The big rail transit debate in Vancouver at the moment concerns Broadway. You might call it Vancouver’s Wilshire Boulevard: not always a beautiful street but a very important one. It’s the direct line east from the University of British Columbia at the west end of the city, and goes through a major office core, including Vancouver City Hall, just south of downtown proper. It’s the busiest east-west arterial in the entire city and the site of one of the busiest bus lines in North America, the 99. It has everything you need for successful rail transit, except consensus. Here again is the City of Vancouver’s transit network, with the Broadway corridor in dark orange.
Broadway has long been a lower priority politically than it would be on technical grounds. A region-wide process of completing a network to all the designated Regional Centres has led to a series of SkyTrain lines aimed mostly outside the City of Vancouver, including one more, the Evergreen Line to Coquitlam, still hovering in the near future. The preference for suburban lines over urban ones has more merit here than in most North American metro areas, because most of the suburban cities this network serves are intending to build very high density around SkyTrain stations, or already have. One of the most striking features of Vancouver, as seen from an arriving airplane, is the a chain of tower clusters extending diagonally almost all the way across the region. This chain is the path of the oldest SkyTrain line, the Expo line completed in 1986. These towers are the land use response to SkyTrain’s exceptional frequency and reliability. Newer lines are expected to have the same impact at many of their stations.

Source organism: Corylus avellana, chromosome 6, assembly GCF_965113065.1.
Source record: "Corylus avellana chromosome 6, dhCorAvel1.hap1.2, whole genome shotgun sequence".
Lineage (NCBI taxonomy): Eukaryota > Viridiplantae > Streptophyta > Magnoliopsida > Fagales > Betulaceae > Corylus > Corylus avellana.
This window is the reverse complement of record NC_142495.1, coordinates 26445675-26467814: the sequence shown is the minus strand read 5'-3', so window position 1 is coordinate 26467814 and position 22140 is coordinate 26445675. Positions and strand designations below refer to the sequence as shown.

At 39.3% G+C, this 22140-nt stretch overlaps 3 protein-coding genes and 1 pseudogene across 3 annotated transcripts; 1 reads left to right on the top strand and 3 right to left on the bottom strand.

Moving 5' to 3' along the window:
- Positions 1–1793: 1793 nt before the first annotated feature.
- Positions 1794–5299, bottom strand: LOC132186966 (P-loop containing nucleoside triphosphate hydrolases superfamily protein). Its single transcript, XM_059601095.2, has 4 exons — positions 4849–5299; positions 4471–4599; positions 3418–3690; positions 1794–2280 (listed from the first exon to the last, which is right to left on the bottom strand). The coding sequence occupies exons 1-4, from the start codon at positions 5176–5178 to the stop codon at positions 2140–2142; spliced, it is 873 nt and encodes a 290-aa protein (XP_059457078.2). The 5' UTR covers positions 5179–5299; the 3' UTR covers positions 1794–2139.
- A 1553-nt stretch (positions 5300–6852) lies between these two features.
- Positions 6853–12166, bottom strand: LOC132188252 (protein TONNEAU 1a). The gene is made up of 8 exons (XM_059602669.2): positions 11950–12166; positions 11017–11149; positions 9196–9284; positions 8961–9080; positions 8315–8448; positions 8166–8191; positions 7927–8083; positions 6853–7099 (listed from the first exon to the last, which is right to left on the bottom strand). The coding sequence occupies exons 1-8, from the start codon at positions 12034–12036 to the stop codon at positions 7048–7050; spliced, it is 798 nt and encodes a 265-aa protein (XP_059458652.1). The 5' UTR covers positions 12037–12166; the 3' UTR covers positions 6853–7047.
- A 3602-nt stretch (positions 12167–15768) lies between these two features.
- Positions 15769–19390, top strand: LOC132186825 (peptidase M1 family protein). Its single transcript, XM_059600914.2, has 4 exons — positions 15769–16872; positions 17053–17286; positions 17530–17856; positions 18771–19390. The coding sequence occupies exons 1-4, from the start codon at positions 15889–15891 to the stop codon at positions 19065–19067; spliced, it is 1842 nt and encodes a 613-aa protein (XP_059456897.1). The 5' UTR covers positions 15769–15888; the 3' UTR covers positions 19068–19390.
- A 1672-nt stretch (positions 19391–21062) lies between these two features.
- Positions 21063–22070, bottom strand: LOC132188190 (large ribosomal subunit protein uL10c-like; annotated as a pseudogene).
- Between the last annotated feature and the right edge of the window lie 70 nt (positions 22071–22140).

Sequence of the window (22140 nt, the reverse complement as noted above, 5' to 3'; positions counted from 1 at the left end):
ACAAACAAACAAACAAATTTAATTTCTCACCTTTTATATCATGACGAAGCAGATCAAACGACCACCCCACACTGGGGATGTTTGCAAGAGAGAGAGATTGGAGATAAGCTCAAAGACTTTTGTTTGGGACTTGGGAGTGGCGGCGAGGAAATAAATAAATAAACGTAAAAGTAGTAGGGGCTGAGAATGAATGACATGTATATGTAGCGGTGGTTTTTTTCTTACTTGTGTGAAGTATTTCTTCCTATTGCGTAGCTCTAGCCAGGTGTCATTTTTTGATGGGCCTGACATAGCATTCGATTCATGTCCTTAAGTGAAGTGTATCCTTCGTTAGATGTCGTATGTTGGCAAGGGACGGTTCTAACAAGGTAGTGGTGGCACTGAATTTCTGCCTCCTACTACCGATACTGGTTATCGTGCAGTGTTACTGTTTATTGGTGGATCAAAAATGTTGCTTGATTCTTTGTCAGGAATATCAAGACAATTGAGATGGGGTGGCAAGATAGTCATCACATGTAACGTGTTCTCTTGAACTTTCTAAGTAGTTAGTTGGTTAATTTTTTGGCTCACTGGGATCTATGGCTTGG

So as often happens, the internal circulation needs of the region’s core city are being addressed somewhat late in the game. Broadway has long had sufficient density to support rail, especially given the western anchor of UBC, a huge university where expensive parking and free student transit passes amount to a virtual mandate that students and staff take transit if they’re not walking or biking.
A debate has erupted, however, about whether Broadway should have surface light rail or an underground extension of SkyTrain. SkyTrain extension advocates have a nice site here. Patrick Condon of UBC’s Design Centre for Sustainability speaks up for light rail (or as he calls it, “European tram,”) here. The debate is happening in the context of reduced funding sources which make cheapness more of a selling argument.
Here’s the core problem, though. Look at the Vancouver region’s SkyTrain map:
The combined yellow-and-dark-blue line is the original Expo Line from 1986, while the yellow line alone is the 1999 Millennium Line. Note that the Millennium Line’s northern segment is functionally a separate east-west line across the region, except that it ends before it reaches downtown Vancouver or connects with the Canada Line.